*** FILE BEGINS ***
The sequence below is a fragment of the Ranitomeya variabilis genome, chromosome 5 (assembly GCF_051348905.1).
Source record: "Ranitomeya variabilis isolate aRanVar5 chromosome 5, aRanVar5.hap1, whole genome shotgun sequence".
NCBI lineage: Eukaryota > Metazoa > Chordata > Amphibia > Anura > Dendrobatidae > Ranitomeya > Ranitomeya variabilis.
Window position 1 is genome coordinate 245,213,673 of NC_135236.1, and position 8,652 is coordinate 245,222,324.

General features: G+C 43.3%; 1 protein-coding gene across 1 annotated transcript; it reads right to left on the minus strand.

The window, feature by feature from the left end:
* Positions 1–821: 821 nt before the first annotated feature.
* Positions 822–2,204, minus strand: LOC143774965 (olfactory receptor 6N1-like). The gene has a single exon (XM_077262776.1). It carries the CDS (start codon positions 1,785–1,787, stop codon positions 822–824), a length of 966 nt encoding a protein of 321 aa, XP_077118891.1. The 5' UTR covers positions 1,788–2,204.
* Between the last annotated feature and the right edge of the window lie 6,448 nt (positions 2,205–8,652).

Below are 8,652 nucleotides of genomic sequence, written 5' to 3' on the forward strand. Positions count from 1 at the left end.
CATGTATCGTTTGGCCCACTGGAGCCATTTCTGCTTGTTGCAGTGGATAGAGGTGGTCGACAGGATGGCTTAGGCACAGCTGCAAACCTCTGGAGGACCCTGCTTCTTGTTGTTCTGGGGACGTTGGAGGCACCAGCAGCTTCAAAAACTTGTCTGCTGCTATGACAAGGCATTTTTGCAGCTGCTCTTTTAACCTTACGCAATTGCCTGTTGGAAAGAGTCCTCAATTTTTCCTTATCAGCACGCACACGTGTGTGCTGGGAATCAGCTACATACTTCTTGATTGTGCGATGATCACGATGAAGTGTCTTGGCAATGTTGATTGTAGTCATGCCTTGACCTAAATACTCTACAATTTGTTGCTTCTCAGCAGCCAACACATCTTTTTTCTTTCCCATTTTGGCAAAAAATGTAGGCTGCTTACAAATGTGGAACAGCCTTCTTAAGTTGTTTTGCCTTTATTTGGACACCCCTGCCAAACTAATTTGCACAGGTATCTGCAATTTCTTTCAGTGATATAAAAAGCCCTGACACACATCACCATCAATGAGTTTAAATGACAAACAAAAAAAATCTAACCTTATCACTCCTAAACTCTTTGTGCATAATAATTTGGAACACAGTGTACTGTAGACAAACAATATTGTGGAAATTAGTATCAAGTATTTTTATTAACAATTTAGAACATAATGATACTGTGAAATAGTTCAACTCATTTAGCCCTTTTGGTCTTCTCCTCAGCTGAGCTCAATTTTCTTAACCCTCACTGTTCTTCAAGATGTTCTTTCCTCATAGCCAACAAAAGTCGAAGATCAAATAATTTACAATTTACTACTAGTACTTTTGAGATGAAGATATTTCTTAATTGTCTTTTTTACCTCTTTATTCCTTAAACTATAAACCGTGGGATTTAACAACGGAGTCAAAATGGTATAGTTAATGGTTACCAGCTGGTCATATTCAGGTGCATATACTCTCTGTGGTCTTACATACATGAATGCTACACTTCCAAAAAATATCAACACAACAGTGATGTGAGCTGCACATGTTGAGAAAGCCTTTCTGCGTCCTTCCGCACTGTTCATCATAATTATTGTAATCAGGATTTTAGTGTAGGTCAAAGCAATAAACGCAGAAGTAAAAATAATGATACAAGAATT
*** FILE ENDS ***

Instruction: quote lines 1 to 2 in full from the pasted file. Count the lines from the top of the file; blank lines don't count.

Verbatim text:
The sequence below is a fragment of the Ranitomeya variabilis genome, chromosome 5 (assembly GCF_051348905.1).
Source record: "Ranitomeya variabilis isolate aRanVar5 chromosome 5, aRanVar5.hap1, whole genome shotgun sequence".